from bbc Up to 3,000 elderly people will not be able to get beds in UK care homes by the end of next year, research suggests.
Research commissioned by BBC Radio 4’s You and Yours programme reveals a huge shortfall in the number of beds available.
Increasing demand from an ageing population could see that grow to more than 70,000 beds in nine years’ time.
The Department of Health said local authorities in England had been given an extra £2bn to help fund social care.
But in the past three years one in 20 UK care home beds has closed, and research suggests not enough are being added to fill the gap.
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The research, carried out by property consultants JLL, found that since 2002 an average of 7,000 new care home beds had opened in the UK every year, but by 2026 there would be an additional 14,000 people needing residential care home places per year.
Lead researcher James Kingdom said: “We’re currently building half the number of care home beds every year that we need.”
“There are more people living longer.
“We know that over the course of the next decade there is going to be 2.5 million more over-65s, and as a result that means there is going to be demand for care home beds.
“To fix that, we need to double the rate of delivery”.
Barchester Health Care is the third largest care home provider in the UK.
It is concerned the gap in capacity means extremely vulnerable people are not getting the care they need.
“We feel that leaves them socially isolated and doesn’t meet their needs.
“So, one of the ways they reduce demand is by raising the criteria, which I don’t think is always appropriate.”
But the Association of Directors of Adult Social Services says there is a risk too many people are being placed in residential care.
The association’s president, Glen Garrod, said: “There is a danger of looking to residential options when we haven’t fully exhausted all those that might help people stay at home – which is where most people would prefer to be.”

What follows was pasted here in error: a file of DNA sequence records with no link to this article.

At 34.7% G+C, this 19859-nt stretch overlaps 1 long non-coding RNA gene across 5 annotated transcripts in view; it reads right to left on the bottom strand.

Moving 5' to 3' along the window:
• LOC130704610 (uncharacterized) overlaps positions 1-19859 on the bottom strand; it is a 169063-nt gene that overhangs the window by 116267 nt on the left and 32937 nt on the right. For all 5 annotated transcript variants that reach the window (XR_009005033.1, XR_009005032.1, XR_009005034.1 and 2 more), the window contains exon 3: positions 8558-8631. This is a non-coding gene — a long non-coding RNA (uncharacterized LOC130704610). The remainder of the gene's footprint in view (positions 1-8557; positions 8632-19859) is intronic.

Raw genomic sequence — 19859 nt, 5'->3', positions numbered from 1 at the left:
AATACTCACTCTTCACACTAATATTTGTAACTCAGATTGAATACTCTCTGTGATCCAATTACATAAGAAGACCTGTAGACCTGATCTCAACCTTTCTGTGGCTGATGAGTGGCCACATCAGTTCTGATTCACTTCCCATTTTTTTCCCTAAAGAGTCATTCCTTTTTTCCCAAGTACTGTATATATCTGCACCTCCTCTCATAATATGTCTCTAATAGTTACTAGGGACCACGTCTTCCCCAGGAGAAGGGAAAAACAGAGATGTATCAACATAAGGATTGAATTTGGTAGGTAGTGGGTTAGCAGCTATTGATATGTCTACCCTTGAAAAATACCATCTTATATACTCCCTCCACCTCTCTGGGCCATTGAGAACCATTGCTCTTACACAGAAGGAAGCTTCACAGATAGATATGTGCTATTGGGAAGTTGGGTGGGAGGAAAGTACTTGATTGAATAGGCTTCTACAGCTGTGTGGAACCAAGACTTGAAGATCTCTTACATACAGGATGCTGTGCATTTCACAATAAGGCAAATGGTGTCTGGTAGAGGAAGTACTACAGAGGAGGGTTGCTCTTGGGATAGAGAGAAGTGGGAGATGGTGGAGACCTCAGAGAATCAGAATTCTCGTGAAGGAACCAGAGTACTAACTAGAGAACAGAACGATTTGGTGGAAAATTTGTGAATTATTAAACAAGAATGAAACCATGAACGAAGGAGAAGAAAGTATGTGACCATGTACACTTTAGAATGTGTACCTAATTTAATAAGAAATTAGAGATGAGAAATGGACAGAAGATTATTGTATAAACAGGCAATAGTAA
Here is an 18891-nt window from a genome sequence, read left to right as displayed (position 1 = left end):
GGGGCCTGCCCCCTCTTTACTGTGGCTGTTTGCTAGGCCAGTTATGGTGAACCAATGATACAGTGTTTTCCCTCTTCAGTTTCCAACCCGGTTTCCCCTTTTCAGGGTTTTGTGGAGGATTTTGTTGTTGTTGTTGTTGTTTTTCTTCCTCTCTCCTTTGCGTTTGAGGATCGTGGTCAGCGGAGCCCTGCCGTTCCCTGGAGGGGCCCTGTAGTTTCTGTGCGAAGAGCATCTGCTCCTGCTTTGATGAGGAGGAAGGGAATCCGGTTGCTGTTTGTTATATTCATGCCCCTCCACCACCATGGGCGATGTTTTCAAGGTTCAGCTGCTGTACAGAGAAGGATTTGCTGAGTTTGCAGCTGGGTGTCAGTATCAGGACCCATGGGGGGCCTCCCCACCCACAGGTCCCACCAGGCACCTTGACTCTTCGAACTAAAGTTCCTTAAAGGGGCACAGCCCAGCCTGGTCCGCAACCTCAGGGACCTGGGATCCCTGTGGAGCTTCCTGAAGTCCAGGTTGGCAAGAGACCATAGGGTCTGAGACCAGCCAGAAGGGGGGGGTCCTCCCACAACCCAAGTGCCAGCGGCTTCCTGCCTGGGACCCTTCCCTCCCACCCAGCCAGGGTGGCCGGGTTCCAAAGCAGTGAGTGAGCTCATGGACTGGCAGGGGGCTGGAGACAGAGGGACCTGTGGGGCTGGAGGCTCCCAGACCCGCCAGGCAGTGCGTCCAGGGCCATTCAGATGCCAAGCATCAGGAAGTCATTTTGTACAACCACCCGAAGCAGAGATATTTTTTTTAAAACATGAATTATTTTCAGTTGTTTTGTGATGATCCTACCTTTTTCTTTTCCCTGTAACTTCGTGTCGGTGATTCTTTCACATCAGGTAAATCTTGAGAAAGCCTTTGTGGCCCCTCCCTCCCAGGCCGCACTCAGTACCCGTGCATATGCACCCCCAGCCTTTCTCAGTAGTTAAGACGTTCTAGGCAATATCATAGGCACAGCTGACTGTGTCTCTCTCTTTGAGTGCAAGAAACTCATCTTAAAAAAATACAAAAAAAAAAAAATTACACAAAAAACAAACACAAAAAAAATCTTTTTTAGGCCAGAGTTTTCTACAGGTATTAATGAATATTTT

In the past three years, 21,500 care beds have closed in the UK.
People in the care industry worry that as bed capacity decreases and demand increases, there will be more pressure on NHS beds as elderly people are admitted to hospital because they can’t cope at home.
“For people to get the best care, there must be less complexity and duplication and a greater focus on ensuring that support staff are treated with the seriousness they deserve – for some of them are the most caring of all.”
The government estimates this already costs the NHS in England £900m a year.
Pete Calveley, from Barchester Health Care, said it was an increasing feature of the health and social care environment because there was not enough capacity in the community.
The Department of Health said high quality care was not just about providing care home beds.
A Department of Health official said 61% of people “are cared for in their own home, and since 2010 there has been a growth in home care agencies of more than 2,900”.
“We’ve given local authorities in England an extra £2bn boost over the next three years to maintain access for our growing ageing population and to put the social care sector on a sustainable footing for the future.”